Helɉan Hair

Being of Iɉen descent, the people of Helɉarva typically have thick, black, sleek hair which they regard with a special significance. The significance comes from hair being a natural source of fiber and warmth in such a cold and hostile environment. As such, cutting of ones own hair is choosing vulnerability, and giving it to another represents great love, respect and commitment as you are symbolically giving them your life. While not a religious set of traditions, the hair traditions of Helɉarva are quite fervently kept up.

 

Marriage Tradition

Starting at the age of four, Helɉan girls have their hair cut to their chin at the beginning of spring every even year. The girls are taught how to clean, braid and preserve the hair and will keep each cutting until they are betrothed. The bethrothal ceremony includes one final cutting of a girls hair before she becomes a woman, and she will spend her engagement braiding an undercloak and if there's enough materials other small tokens out of her preserved hair. She will then present the undercloak and any other tokens at their marriage ceremony, a gesture of choosing vulnerability to protect her new husband. It is not uncommon for the husband to give a new wife a small braided lock of his own hair, but the meaning is more a token of remembrance than anything else.

 

Men on the other hand will continue to keep their hair at shoulders length from their coming of age, until their betrothal, at which point they will not cut their hair again until death.

 

Birth Tradition

After the birth of a new baby, the mother will cut her hair to the chin and braid it into a band to fit the baby's head. This again is a symbol of choosing vulnerability to protect a loved one, and the band will help keep the baby's head warm until it's own hair has grown in.

 

Coming of Age

Men cut their hair less often than women, symbolizing the strength they retain. Unlike women who have their hair cut to the chin, men have theirs cut to the shoulders. The first time a man's hair is cut is when he is old enough to take on duties of the tribe. This cutting symbolizes his vulnerability for the good and protection of the tribe, and his cut braid will be preserved and set aside. If he were to perish in a way his body could not be retrieved, his braid will be retrieved and given to the family to perform funeral rites.

 

Death Tradition

When a Helɉan dies, their hair is cut for the final time by a close relative, who will make small tokens such as a bracelet or necklace for all close family members. The token will be kept through the days of mourning. This final cutting symbolizes the giving of a final sacrifice for the family. In rare cases, a Helɉan will be buried without their hair being cut. This is a sign of disrespect, as the person was either considered too abhorrent to be remembered or be memorialized among the members of the tribe.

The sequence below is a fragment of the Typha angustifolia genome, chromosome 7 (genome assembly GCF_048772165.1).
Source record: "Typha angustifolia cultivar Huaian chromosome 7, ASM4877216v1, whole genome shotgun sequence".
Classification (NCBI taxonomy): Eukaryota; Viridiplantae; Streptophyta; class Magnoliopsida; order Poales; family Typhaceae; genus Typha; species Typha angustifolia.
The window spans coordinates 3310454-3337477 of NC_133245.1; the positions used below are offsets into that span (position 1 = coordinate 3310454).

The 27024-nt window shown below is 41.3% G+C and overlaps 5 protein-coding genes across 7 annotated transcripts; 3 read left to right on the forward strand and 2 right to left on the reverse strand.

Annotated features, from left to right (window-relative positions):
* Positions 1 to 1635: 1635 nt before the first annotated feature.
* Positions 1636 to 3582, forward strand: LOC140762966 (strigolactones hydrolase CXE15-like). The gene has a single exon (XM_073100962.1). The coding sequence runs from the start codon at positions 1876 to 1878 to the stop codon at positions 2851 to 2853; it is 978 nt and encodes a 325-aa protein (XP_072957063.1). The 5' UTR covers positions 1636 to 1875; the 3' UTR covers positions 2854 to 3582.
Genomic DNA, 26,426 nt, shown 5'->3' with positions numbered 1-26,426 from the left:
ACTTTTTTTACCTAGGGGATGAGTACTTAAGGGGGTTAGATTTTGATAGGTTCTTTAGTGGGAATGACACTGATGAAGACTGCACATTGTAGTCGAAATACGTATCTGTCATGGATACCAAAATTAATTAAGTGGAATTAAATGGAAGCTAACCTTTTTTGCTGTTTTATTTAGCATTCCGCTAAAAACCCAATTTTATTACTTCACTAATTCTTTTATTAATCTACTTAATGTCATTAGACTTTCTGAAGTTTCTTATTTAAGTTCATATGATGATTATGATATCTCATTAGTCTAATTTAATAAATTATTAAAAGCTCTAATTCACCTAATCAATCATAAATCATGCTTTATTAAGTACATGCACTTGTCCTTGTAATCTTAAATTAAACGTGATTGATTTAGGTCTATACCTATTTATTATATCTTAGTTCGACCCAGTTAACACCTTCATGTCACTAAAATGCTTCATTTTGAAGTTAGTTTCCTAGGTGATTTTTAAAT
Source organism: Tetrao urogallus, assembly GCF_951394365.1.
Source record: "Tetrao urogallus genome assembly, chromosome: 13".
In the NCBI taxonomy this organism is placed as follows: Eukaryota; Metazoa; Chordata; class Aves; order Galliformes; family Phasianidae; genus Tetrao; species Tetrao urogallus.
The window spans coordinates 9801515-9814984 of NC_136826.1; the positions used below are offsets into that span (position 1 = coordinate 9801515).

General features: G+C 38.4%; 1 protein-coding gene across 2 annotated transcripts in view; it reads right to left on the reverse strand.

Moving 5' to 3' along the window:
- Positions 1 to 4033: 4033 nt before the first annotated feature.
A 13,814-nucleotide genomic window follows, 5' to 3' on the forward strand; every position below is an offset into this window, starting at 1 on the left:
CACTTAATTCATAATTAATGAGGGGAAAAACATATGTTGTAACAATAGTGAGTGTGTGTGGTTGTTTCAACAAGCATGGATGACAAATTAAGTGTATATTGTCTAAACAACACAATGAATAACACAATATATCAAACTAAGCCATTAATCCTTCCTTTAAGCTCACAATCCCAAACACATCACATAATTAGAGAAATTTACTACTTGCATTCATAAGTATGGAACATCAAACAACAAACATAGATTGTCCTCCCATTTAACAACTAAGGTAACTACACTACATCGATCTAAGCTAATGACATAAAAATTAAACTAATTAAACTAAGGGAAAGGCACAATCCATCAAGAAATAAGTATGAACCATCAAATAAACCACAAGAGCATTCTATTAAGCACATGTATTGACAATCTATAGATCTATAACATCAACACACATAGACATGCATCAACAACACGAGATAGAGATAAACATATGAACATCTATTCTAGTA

Other Meanings

Because hair holds such significance with the Helɉan, the lack of or disregard of hair can be a serious insult or at least brings shame to yourself in the eyes of a Helɉan. Exiles and those who severely violate the law will often have their heads shaved clean and their hair thrown into the fire as a sign of disrespect or shame from the tribe.

 

At celebrations and ceremonies, Helɉan will use beads and twist their hair into elaborate braids for the festivities. Especially since things like clothing are such an expensive resource, there tends to be little change in dress for formal occasions, only ever more elaborate braids.


 

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Comments

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2 Dec, 2021 08:49

I'm really fascinated by all the cultural rites and rituals you've woven into the article regarding their hair - it's rally well done. Great stuff and welcome to worldember :D


Creator of Araea, Megacorpolis, and many others.
2 Dec, 2021 14:48

Thank you! This took a lot of being in other people’s shoes because personally I’m super grossed out by disembodied hair. So I’m glad you liked it! Thanks for the read and the comment!

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E. Christopher Clark
16 Jan, 2022 16:12

Great work here! The importance of hair in the culture is so interesting and well-wrought, and it was super-cool to read this after reading your comment to Qurilion about being freaked out by disembodied hair yourself. I wouldn't have known! You definitely describe everything with a reverence that hides any discomfort you might have felt with the subject matter.

Check out the Bekiskpan — originators of the chain mail bikini and my entry for “On the Shoulders of Giants.”